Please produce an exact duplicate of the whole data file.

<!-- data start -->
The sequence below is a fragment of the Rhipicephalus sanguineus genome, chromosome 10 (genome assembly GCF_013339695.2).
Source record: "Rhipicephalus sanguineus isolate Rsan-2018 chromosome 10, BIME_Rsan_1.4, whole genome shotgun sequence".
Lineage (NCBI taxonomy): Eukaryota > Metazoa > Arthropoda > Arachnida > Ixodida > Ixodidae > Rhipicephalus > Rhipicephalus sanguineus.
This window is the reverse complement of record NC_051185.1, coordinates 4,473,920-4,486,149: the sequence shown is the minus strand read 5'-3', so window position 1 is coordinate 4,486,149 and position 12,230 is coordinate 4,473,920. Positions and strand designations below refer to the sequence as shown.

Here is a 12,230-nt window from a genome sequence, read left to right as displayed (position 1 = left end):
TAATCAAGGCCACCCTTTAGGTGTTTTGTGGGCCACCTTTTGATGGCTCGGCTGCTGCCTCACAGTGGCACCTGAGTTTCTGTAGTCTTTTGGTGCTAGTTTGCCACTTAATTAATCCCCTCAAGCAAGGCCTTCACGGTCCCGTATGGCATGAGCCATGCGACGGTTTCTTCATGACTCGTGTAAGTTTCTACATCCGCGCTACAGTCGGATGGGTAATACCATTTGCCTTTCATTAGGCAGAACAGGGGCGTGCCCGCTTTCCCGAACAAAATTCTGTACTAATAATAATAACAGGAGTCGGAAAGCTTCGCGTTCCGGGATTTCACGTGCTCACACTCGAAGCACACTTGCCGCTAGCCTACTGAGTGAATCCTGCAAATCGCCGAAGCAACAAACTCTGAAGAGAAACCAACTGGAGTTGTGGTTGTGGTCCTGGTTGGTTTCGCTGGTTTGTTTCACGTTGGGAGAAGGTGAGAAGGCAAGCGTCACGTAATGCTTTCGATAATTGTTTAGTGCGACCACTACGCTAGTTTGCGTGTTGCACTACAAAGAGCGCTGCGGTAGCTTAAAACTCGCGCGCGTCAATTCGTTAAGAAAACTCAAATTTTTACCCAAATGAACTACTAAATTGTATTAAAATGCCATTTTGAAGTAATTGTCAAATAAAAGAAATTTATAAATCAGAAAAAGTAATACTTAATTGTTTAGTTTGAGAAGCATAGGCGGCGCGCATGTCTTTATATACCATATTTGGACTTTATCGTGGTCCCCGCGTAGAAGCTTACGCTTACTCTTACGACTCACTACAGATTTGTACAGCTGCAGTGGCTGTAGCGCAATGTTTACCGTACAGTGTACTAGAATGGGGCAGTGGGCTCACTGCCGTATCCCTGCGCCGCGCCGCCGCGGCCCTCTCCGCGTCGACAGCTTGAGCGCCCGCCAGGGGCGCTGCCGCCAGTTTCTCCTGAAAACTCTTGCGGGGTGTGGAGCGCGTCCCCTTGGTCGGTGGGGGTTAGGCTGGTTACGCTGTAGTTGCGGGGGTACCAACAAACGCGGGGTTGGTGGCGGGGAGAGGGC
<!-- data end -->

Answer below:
The sequence below is a fragment of the Rhipicephalus sanguineus genome, chromosome 10 (genome assembly GCF_013339695.2).
Source record: "Rhipicephalus sanguineus isolate Rsan-2018 chromosome 10, BIME_Rsan_1.4, whole genome shotgun sequence".
Lineage (NCBI taxonomy): Eukaryota > Metazoa > Arthropoda > Arachnida > Ixodida > Ixodidae > Rhipicephalus > Rhipicephalus sanguineus.
This window is the reverse complement of record NC_051185.1, coordinates 4,473,920-4,486,149: the sequence shown is the minus strand read 5'-3', so window position 1 is coordinate 4,486,149 and position 12,230 is coordinate 4,473,920. Positions and strand designations below refer to the sequence as shown.

Here is a 12,230-nt window from a genome sequence, read left to right as displayed (position 1 = left end):
TAATCAAGGCCACCCTTTAGGTGTTTTGTGGGCCACCTTTTGATGGCTCGGCTGCTGCCTCACAGTGGCACCTGAGTTTCTGTAGTCTTTTGGTGCTAGTTTGCCACTTAATTAATCCCCTCAAGCAAGGCCTTCACGGTCCCGTATGGCATGAGCCATGCGACGGTTTCTTCATGACTCGTGTAAGTTTCTACATCCGCGCTACAGTCGGATGGGTAATACCATTTGCCTTTCATTAGGCAGAACAGGGGCGTGCCCGCTTTCCCGAACAAAATTCTGTACTAATAATAATAACAGGAGTCGGAAAGCTTCGCGTTCCGGGATTTCACGTGCTCACACTCGAAGCACACTTGCCGCTAGCCTACTGAGTGAATCCTGCAAATCGCCGAAGCAACAAACTCTGAAGAGAAACCAACTGGAGTTGTGGTTGTGGTCCTGGTTGGTTTCGCTGGTTTGTTTCACGTTGGGAGAAGGTGAGAAGGCAAGCGTCACGTAATGCTTTCGATAATTGTTTAGTGCGACCACTACGCTAGTTTGCGTGTTGCACTACAAAGAGCGCTGCGGTAGCTTAAAACTCGCGCGCGTCAATTCGTTAAGAAAACTCAAATTTTTACCCAAATGAACTACTAAATTGTATTAAAATGCCATTTTGAAGTAATTGTCAAATAAAAGAAATTTATAAATCAGAAAAAGTAATACTTAATTGTTTAGTTTGAGAAGCATAGGCGGCGCGCATGTCTTTATATACCATATTTGGACTTTATCGTGGTCCCCGCGTAGAAGCTTACGCTTACTCTTACGACTCACTACAGATTTGTACAGCTGCAGTGGCTGTAGCGCAATGTTTACCGTACAGTGTACTAGAATGGGGCAGTGGGCTCACTGCCGTATCCCTGCGCCGCGCCGCCGCGGCCCTCTCCGCGTCGACAGCTTGAGCGCCCGCCAGGGGCGCTGCCGCCAGTTTCTCCTGAAAACTCTTGCGGGGTGTGGAGCGCGTCCCCTTGGTCGGTGGGGGTTAGGCTGGTTACGCTGTAGTTGCGGGGGTACCAACAAACGCGGGGTTGGTGGCGGGGAGAGGGC